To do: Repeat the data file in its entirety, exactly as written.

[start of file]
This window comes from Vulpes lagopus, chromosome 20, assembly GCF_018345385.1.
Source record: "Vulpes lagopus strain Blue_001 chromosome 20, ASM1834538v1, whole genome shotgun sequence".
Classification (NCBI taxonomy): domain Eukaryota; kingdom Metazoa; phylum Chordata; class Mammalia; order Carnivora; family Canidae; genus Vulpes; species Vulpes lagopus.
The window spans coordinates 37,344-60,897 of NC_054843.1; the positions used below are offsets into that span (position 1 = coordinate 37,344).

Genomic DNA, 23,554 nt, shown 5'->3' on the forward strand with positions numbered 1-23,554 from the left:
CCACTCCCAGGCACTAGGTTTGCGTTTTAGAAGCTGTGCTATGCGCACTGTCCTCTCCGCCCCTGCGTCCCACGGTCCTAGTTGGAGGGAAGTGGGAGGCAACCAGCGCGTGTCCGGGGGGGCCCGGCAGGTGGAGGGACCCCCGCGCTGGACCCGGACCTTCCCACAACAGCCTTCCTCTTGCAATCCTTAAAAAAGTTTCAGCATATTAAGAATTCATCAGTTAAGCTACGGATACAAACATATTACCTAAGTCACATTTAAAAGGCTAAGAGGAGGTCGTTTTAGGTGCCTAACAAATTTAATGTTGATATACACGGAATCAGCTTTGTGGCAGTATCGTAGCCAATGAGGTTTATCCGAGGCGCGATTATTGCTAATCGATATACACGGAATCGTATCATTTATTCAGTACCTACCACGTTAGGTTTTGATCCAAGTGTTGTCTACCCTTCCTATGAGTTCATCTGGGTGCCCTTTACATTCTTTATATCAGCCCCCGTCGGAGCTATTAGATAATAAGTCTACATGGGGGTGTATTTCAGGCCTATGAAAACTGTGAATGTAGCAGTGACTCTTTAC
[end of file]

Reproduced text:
This window comes from Vulpes lagopus, chromosome 20, assembly GCF_018345385.1.
Source record: "Vulpes lagopus strain Blue_001 chromosome 20, ASM1834538v1, whole genome shotgun sequence".
Classification (NCBI taxonomy): domain Eukaryota; kingdom Metazoa; phylum Chordata; class Mammalia; order Carnivora; family Canidae; genus Vulpes; species Vulpes lagopus.
The window spans coordinates 37,344-60,897 of NC_054843.1; the positions used below are offsets into that span (position 1 = coordinate 37,344).

Genomic DNA, 23,554 nt, shown 5'->3' on the forward strand with positions numbered 1-23,554 from the left:
CCACTCCCAGGCACTAGGTTTGCGTTTTAGAAGCTGTGCTATGCGCACTGTCCTCTCCGCCCCTGCGTCCCACGGTCCTAGTTGGAGGGAAGTGGGAGGCAACCAGCGCGTGTCCGGGGGGGCCCGGCAGGTGGAGGGACCCCCGCGCTGGACCCGGACCTTCCCACAACAGCCTTCCTCTTGCAATCCTTAAAAAAGTTTCAGCATATTAAGAATTCATCAGTTAAGCTACGGATACAAACATATTACCTAAGTCACATTTAAAAGGCTAAGAGGAGGTCGTTTTAGGTGCCTAACAAATTTAATGTTGATATACACGGAATCAGCTTTGTGGCAGTATCGTAGCCAATGAGGTTTATCCGAGGCGCGATTATTGCTAATCGATATACACGGAATCGTATCATTTATTCAGTACCTACCACGTTAGGTTTTGATCCAAGTGTTGTCTACCCTTCCTATGAGTTCATCTGGGTGCCCTTTACATTCTTTATATCAGCCCCCGTCGGAGCTATTAGATAATAAGTCTACATGGGGGTGTATTTCAGGCCTATGAAAACTGTGAATGTAGCAGTGACTCTTTAC